The sense is that Jackson can help reveal the strengths and weaknesses of individual plays since the Browns are probably going to cleanse their audibles and calls knowing Jackson has the book. Special teams coordinator Darrin Simmons is all ears.
"I'm trying to win a game. He wants to win, too. Sure, it's helpful. Not very often you have somebody who comes over and has direct knowledge of those guys. So, yeah, I've asked questions about their players," Simmons said. "He's pretty immersed in what we are doing in other areas. If I have questions or something I try not to put him in a tough spot like that, too. I know his emotions are run with that too. His players have played their tails off for him. I know there is two sides to that coin. I try not to put him in too much of a difficult position."
KEY OF AFC NORTH LIFE: Running back Joe Mixon hasn't been called on much lately with 23 carries in the last two games without A.J. Green in the lineup. But he's keeping the faith. Along with a message to his mates. He thinks in the past few weeks a sense of playing not to lose has seeped into the games.
"We all know A.J. is a great player but somebody has to be willing to do that role. I'm sure we have guys like that," Mixon said. "I have confidence in everyone in this building … I'm ready to do whatever with whomever. We're going to be fine. We just have to go out there to win. Stop playing not to lose. We have to go out there to win."
The Bengals hope Mixon plays it again Sunday. After he bulled over from the 1 to tie last Sunday's game in Baltimore, Mixon orchestrated quite an end zone celebration. While he sat on Price's back, he played an imaginary keyboard as right tackle Bobby Hart conducted. Mixon said he was channeling the great Ray Charles. It turned out that Price, down on all fours, was the second chair for this concert. The first choice was right guard Alex Redmond.
"Redmond was too tall, so I had to go in there," Price said. "It's like being the bottom person on the pyramid. It's never really fun. I just like 'OK. 3, 2, 1, get off me.' Anything for the team."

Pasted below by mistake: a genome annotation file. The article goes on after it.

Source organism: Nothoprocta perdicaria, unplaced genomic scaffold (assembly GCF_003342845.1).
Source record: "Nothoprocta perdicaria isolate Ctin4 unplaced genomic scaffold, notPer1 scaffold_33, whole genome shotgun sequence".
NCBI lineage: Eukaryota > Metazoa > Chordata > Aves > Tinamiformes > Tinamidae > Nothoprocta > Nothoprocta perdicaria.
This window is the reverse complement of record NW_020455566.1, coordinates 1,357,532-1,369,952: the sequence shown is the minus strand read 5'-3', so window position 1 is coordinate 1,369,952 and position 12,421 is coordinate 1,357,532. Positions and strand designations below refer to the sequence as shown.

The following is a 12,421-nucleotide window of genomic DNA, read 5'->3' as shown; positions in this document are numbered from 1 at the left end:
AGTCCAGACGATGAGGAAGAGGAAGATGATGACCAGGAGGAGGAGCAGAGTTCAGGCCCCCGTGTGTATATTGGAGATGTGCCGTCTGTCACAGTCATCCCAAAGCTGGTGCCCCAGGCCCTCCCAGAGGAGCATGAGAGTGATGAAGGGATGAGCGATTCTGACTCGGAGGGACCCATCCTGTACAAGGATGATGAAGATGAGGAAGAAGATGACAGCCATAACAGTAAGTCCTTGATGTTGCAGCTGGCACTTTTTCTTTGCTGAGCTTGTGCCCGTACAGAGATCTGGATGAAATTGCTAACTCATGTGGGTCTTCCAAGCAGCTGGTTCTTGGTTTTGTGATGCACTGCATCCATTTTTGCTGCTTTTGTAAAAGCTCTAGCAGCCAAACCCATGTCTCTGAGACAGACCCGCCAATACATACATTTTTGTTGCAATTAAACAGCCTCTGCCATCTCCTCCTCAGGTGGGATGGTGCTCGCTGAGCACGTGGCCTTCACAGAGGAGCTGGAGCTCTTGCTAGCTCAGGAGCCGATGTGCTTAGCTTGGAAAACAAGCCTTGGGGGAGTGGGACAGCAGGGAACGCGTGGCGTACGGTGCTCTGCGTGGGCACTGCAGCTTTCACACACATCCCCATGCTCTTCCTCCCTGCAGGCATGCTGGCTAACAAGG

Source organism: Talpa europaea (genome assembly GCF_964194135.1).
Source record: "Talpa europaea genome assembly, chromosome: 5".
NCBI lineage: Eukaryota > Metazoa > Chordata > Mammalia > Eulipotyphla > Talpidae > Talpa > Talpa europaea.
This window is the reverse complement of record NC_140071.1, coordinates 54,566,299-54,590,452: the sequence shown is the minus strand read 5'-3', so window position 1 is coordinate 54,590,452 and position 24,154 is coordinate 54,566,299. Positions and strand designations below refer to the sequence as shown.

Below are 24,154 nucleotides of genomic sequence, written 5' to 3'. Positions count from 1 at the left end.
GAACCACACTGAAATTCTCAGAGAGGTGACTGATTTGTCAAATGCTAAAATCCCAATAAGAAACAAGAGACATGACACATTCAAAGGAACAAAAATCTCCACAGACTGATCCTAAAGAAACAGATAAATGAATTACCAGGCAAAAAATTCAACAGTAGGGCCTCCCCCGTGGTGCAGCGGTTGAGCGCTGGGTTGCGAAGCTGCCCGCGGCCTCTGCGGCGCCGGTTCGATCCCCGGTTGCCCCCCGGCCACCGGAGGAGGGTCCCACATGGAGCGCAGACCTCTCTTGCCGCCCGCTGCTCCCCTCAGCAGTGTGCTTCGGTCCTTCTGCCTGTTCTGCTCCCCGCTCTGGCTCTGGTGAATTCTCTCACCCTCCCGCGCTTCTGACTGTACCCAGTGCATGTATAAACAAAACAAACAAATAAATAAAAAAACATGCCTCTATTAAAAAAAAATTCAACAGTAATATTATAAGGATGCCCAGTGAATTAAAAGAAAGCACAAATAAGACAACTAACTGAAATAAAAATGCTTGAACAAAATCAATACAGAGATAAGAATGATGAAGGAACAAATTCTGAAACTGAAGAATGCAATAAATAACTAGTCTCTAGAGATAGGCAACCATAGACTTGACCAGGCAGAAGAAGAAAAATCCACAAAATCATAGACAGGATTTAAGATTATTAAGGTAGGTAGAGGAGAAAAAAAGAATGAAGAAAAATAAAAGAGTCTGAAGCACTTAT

Price said there's something else planned for this Sunday, but they know it's a tough road. They know because that's all they're hearing after losing four of their last five.
"Everybody wants to count us out right now. Everybody wants to put us in the dumpster and light us on fire," Price said. "But we still have a lot to accomplish. We still have a lot of things going on. We have a lot of winnable games coming up here. This next six-game stretch is going to be crucial for the ending part of our season … As a whole as a team, it's about continuing to make strides and get better and let these six weeks be fun and shut some of the haters up."
MR. WILSON: Second-year safety Brandon Wilson had one of the more dominant games in Simmons' 16 years on the job when he had four of the five special teams tackles in Baltimore. It was the best of times and the worst of times. Wilson was a stud and they opened holes for returner Alex Erickson. But they also committed three critical illegal blocks above the waist on punts, had a punt deflected and Randy Bullock pushed a tying 52-yard field goal wide right with four minutes left.
Erickson's 49-yard punt return got pushed back to the Bengals 45 on safety Clayton Fejedelem's flag when they trailed 7-0 and the ensuing three-and-out wasted it. Late in the first half in a 7-7 game, Wilson, now with 12 teams tackles in 18 NFL games (a team-leading seven this year), was flagged to put the ball on the Bengals 44. A gift for Ravens kicker Justin Tucker and he cashed to make it 10-7. Then their last drive started at their own 10 with 2:45 left when rookie tight end Jordan Franks completed the hat trick in just his third NFL game.